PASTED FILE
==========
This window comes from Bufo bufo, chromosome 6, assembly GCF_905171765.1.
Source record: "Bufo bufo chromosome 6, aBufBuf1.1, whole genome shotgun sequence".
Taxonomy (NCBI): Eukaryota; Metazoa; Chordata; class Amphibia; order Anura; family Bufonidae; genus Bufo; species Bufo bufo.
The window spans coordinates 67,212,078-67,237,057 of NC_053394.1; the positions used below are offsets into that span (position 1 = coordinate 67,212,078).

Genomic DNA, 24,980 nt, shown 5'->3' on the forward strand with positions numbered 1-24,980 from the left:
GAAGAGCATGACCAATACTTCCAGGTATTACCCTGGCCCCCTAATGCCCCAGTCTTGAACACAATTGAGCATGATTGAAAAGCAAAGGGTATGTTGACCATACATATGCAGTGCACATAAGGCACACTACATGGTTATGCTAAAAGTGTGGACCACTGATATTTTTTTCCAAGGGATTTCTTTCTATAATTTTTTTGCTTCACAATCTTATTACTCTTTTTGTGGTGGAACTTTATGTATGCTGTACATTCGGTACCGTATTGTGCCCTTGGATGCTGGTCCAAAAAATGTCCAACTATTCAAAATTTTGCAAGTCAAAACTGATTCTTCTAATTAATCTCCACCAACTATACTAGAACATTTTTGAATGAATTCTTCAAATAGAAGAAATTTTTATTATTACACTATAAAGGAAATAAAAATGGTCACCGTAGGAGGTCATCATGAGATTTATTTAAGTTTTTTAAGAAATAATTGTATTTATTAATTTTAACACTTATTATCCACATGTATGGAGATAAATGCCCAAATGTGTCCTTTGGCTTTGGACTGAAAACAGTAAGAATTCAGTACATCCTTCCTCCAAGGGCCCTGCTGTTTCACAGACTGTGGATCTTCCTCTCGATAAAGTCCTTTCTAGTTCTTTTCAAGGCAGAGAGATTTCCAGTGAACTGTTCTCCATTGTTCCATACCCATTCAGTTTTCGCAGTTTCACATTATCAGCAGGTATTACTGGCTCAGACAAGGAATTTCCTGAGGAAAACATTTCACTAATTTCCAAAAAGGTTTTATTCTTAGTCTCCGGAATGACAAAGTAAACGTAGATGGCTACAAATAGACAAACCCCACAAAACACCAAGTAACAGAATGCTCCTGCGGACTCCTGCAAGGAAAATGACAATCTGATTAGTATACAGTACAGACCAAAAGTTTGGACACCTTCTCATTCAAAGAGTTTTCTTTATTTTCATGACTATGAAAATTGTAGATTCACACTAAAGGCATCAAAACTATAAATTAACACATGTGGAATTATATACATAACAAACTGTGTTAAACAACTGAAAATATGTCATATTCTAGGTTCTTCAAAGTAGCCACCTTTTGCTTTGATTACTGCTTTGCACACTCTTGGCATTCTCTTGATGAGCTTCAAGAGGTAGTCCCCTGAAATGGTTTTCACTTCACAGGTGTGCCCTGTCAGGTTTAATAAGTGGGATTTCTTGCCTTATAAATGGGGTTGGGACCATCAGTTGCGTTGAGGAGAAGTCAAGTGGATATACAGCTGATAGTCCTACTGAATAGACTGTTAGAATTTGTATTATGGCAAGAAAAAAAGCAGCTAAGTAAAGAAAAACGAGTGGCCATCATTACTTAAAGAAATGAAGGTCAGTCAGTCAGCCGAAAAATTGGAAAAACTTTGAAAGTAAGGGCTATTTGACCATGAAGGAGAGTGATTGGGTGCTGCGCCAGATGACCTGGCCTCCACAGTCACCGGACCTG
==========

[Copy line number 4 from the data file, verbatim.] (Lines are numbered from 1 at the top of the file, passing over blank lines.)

The window spans coordinates 67,212,078-67,237,057 of NC_053394.1; the positions used below are offsets into that span (position 1 = coordinate 67,212,078).